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Christopher Fairburn founded the Centre for Research on Eating Disorders (CREDO) at Oxford in 1986 and has continued pioneering work into the treatment of eating disorders.

Emeritus Professor Christopher Fairburn founded the Centre for Research on Eating Disorders (CREDO) at Oxford in 1986 and has continued pioneering work into the treatment of eating disorders and into psychological treatments themselves. This has resulted in major changes to clinical practice worldwide.

Christopher Fairburn, Emeritus Professor of Psychiatry, Department of Psychiatry, University of Oxford, said:

 

'It has been a privilege and a pleasure being connected with the Department of Psychiatry ever since my student days here in the 70s. The success of our work at CREDO (Centre for Research on Eating Disorders at Oxford) stems from having a highly talented research team together with long-term programmatic funding from the Wellcome Trust.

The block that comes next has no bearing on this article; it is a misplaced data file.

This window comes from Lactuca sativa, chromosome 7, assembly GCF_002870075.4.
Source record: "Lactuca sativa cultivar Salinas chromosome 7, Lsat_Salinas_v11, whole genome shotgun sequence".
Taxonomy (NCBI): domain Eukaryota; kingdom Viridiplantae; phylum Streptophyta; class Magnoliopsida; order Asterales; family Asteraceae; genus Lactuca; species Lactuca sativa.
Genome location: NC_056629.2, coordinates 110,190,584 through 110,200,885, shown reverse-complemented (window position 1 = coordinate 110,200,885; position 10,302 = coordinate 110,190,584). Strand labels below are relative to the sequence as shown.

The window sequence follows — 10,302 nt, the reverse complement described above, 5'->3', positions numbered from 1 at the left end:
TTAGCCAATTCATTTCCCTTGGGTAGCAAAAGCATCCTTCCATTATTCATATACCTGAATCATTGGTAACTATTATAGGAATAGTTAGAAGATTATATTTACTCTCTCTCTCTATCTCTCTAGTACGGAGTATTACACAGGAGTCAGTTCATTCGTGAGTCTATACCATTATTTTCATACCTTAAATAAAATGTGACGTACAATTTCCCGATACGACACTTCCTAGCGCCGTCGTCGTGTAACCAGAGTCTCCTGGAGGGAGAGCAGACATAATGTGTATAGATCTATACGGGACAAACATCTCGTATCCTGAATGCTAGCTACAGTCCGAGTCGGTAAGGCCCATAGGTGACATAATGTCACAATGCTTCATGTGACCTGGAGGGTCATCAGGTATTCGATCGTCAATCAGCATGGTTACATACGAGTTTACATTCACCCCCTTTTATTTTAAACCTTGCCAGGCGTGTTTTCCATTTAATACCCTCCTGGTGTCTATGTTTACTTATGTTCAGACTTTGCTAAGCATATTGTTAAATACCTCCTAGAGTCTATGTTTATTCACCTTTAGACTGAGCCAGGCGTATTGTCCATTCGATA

'Also vital has been our close links with the Oxford Health NHS Foundation Trust and its predecessors. The result has been the development of the leading treatments for adults with eating disorders and some more general innovations including the adoption of a transdiagnostic stance on mental disorders and a novel form of treatment delivery termed "guided self-help".'

Professor John Geddes, Head of the Department of Psychiatry, University of Oxford, said:

 

'Over 40 years, with sustained funding from Wellcome, Professor Chris Fairburn has led a programme of research that has created the global standard for evidence-based treatment for people with eating disorders. Professor Fairburn’s work has benefited the lives of millions of patients and it is wonderful to see it recognised in the Queen’s Birthday Honours list.'

 

For further information on CREDO.

AN EXCERPT FROM THE WELLCOME TRUST ANNUAL REPORT 2018:

In May 2017, a version of CBT developed by Chris and his colleagues was formally recommended in the UK for treating adults with any form of eating disorder. Chris has led the development of an online training programme for therapists, which means his idea has the potential to help millions of people affected by eating disorders around the world.

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